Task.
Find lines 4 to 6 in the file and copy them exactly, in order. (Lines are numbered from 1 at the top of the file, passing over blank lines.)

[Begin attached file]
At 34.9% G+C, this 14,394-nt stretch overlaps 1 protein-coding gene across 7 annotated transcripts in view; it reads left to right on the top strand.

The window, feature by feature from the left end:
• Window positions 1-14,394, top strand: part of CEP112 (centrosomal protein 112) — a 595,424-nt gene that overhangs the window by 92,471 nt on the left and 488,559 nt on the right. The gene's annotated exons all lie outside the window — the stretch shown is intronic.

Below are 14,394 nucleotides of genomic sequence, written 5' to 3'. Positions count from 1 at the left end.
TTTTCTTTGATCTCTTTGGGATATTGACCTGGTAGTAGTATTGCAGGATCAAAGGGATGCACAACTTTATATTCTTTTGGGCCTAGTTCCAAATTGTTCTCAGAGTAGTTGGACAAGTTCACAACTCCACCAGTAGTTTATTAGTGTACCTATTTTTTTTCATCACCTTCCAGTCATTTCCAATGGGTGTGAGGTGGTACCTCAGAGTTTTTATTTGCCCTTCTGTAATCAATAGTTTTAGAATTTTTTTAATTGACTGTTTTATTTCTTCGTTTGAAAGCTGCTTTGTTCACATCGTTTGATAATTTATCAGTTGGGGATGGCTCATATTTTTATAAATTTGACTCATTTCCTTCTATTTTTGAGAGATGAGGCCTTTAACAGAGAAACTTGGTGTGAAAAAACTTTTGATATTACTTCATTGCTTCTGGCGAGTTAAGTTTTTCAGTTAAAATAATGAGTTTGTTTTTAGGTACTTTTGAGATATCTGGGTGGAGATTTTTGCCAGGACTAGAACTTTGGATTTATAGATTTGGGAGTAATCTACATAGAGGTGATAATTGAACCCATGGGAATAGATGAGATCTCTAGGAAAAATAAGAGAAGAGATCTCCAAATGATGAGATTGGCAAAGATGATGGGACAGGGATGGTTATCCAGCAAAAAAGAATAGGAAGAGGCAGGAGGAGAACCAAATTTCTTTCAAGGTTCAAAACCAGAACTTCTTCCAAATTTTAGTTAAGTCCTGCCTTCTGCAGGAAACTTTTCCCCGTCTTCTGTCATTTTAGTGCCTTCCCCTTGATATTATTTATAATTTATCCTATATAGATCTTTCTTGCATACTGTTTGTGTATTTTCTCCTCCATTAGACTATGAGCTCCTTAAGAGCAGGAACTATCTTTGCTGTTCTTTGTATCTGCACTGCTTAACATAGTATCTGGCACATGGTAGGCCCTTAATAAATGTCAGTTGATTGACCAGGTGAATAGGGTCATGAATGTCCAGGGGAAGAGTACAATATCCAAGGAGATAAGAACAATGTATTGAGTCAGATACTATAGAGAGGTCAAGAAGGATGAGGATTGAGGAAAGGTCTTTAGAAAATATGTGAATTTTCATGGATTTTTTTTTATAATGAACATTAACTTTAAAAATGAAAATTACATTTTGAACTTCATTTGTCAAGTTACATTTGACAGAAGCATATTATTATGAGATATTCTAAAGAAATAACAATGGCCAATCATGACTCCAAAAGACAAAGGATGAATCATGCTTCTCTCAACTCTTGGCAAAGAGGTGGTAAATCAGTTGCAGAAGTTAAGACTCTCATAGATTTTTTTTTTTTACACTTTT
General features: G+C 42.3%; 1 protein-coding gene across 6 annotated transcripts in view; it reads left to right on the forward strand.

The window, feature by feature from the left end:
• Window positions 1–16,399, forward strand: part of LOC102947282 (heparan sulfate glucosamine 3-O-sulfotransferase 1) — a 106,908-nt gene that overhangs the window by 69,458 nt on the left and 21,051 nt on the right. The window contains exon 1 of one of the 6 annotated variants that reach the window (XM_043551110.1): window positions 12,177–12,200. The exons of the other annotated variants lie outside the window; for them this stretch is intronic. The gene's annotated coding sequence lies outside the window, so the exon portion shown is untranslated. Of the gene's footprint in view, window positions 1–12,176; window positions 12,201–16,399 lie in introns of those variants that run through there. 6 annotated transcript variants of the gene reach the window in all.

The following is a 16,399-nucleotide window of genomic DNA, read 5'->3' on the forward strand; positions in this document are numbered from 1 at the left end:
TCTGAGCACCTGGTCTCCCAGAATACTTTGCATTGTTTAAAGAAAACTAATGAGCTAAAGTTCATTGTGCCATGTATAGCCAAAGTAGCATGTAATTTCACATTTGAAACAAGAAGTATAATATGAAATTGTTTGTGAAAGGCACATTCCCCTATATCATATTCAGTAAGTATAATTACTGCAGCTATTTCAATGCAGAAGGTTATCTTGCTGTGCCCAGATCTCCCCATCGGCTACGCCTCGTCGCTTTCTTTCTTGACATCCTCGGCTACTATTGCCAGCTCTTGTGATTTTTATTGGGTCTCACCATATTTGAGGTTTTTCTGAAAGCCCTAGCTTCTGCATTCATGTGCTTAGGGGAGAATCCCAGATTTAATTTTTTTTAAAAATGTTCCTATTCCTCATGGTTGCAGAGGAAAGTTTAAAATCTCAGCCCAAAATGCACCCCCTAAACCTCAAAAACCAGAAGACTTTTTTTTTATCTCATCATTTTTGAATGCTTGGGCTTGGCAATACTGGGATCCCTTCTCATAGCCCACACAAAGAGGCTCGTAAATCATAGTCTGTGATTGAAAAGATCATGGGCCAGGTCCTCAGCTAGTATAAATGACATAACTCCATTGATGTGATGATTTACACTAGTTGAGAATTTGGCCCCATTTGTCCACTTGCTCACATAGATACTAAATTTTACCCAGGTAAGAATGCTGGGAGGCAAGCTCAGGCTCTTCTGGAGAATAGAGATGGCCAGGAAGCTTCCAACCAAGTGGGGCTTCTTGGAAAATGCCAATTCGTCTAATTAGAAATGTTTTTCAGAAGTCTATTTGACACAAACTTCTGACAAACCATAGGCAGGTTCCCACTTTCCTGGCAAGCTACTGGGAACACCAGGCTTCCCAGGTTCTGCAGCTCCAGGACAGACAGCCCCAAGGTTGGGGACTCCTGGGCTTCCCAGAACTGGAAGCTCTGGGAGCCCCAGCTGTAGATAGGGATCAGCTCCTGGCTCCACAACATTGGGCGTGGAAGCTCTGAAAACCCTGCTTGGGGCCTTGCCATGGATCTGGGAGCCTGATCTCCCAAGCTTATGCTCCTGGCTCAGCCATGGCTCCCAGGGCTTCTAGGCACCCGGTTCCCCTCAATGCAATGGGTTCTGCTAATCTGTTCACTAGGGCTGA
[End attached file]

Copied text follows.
Below are 14,394 nucleotides of genomic sequence, written 5' to 3'. Positions count from 1 at the left end.
TTTTCTTTGATCTCTTTGGGATATTGACCTGGTAGTAGTATTGCAGGATCAAAGGGATGCACAACTTTATATTCTTTTGGGCCTAGTTCCAAATTGTTCTCAGAGTAGTTGGACAAGTTCACAACTCCACCAGTAGTTTATTAGTGTACCTATTTTTTTTCATCACCTTCCAGTCATTTCCAATGGGTGTGAGGTGGTACCTCAGAGTTTTTATTTGCCCTTCTGTAATCAATAGTTTTAGAATTTTTTTAATTGACTGTTTTATTTCTTCGTTTGAAAGCTGCTTTGTTCACATCGTTTGATAATTTATCAGTTGGGGATGGCTCATATTTTTATAAATTTGACTCATTTCCTTCTATTTTTGAGAGATGAGGCCTTTAACAGAGAAACTTGGTGTGAAAAAACTTTTGATATTACTTCATTGCTTCTGGCGAGTTAAGTTTTTCAGTTAAAATAATGAGTTTGTTTTTAGGTACTTTTGAGATATCTGGGTGGAGATTTTTGCCAGGACTAGAACTTTGGATTTATAGATTTGGGAGTAATCTACATAGAGGTGATAATTGAACCCATGGGAATAGATGAGATCTCTAGGAAAAATAAGAGAAGAGATCTCCAAATGATGAGATTGGCAAAGATGATGGGACAGGGATGGTTATCCAGCAAAAAAGAATAGGAAGAGGCAGGAGGAGAACCAAATTTCTTTCAAGGTTCAAAACCAGAACTTCTTCCAAATTTTAGTTAAGTCCTGCCTTCTGCAGGAAACTTTTCCCCGTCTTCTGTCATTTTAGTGCCTTCCCCTTGATATTATTTATAATTTATCCTATATAGATCTTTCTTGCATACTGTTTGTGTATTTTCTCCTCCATTAGACTATGAGCTCCTTAAGAGCAGGAACTATCTTTGCTGTTCTTTGTATCTGCACTGCTTAACATAGTATCTGGCACATGGTAGGCCCTTAATAAATGTCAGTTGATTGACCAGGTGAATAGGGTCATGAATGTCCAGGGGAAGAGTACAATATCCAAGGAGATAAGAACAATGTATTGAGTCAGATACTATAGAGAGGTCAAGAAGGATGAGGATTGAGGAAAGGTCTTTAGAAAATATGTGAATTTTCATGGATTTTTTTTTATAATGAACATTAACTTTAAAAATGAAAATTACATTTTGAACTTCATTTGTCAAGTTACATTTGACAGAAGCATATTATTATGAGATATTCTAAAGAAATAACAATGGCCAATCATGACTCCAAAAGACAAAGGATGAATCATGCTTCTCTCAACTCTTGGCAAAGAGGTGGTAAATCAGTTGCAGAAGTTAAGACTCTCATAGATTTTTTTTTTTTACACTTTT
General features: G+C 42.3%; 1 protein-coding gene across 6 annotated transcripts in view; it reads left to right on the forward strand.